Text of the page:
Replacing a sliding glass door can seem like a challenge, but you don’t need to call a professional just yet. In many cases, savvy homeowners can handle the task themselves, which can be a great money saver.
Whether your current sliding glass door is damaged or just doesn’t reflect your personal aesthetics, the first step in the larger replacement process is to get the existing glass doors out of the way. Here’s what you need to do if you want to tackle this project DIY-style.
If your current glass door is broken or cracked, make sure to put on gloves and safety glasses before beginning any part of the removal process. This ensures you are better protected from glass shards that may come loose as you manipulate the door.
Remove the Screen Door
If your door includes a screen, you’ll want to remove this first. Begin by opening the glass door completely. Next, partially open the screen door, so you have some room to work. Grip the side of the frame of the screen door that is now residing in the open section and gently lift the screen door up. Grab your flathead screwdriver and use it to lift the rollers located at the bottom of the screen door. This helps free it from the track.
Then, use the flathead screwdriver to lift the rollers on the other end of the screen door while maintaining upward pressure on the frame. This should completely free the screen door, allowing it to be pulled out. Your next step is to prepare the sliding portion of the door for removal by loosening the adjusting screws. Look at the lower part of the door sides for holes, possibly covered with caps. There will be a hole on both the right and left side edges.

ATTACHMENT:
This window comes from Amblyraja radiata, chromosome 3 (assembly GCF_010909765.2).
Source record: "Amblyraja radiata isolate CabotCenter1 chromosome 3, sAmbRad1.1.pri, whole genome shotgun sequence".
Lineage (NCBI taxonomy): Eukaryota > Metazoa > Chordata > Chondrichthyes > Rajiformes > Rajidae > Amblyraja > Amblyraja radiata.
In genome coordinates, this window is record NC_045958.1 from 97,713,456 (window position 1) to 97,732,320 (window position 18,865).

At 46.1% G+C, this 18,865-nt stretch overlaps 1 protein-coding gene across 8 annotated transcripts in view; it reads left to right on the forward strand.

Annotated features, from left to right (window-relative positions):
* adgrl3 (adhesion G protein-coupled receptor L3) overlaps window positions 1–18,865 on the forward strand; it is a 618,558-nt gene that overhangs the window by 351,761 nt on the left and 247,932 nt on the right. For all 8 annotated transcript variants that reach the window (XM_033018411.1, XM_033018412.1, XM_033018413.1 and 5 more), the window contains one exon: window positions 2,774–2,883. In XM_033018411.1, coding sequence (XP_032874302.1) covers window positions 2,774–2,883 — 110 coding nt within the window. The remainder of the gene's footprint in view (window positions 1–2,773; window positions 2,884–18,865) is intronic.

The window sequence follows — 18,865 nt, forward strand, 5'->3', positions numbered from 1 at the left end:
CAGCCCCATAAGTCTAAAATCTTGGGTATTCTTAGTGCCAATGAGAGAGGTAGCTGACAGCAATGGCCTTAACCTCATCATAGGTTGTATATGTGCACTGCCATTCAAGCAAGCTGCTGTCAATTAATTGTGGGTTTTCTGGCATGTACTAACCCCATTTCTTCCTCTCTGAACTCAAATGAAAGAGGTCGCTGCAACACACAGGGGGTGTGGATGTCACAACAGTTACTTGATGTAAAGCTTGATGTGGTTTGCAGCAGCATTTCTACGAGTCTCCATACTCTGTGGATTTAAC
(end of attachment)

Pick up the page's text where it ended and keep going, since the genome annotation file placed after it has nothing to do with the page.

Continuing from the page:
If there is a cap over the hole, use a flathead screwdriver to pop out the caps carefully. Then, look into the hole to determine which size and shape of screwdriver is needed. Place the proper screwdriver in the hole and turn the screw counterclockwise as far as it will go and then repeat the process on the other door edge. This lowers the door inside the frame and compresses the rollers, giving you more space to later lift and remove the sliding portion of the glass door.
Remove the Sliding Portion of the Glass Door
Once the adjusting screws have been sufficiently loosened, you can attempt to remove the door. At this point, having a helper available can be beneficial, as glass doors are fairly heavy for their size. Open the door about half way and then grip the door on both sides by the frame. Lift the door straight up to free the rollers from the bottom track and then tip the lower portion of the glass door towards your feet.
After the door is out of the track, you can bring the bottom side of the door to the ground and tip the upper portion towards you slightly. Then, the glass door and be removed from the frame safely. If your sliding glass doors feature two sliders, simply repeat the process with the other door. Now that the sliding portion of the glass door is removed, you can address the fixed glass door panel. The first step is to remove the cap. Located in the upper portion of the door frame opening is a cap that aligns with the fixed door. Use a flathead screwdriver to pop the cap out on one end. Then, pull it down along its length to remove it from the slot.
Remove the Screws
Once the cap is removed, a screw or shim should now be exposed on the inside of the door frame near the fixed panel. Use a screwdriver to loosen the screw and remove it along with any shim material that may be attached.
Along the edge of the fixed door that is closest to the interior wall, there may be a few screws that attach the door to the frame. If so, use a screwdriver to remove the screws, turning them counterclockwise until they come out. After the screws have been removed, the fixed panel should now be able to move. Slide it towards the opposite side of the door opening to provide suitable access to both the right and left door edges. Often, you only need to push it about one foot before proceeding to the next step.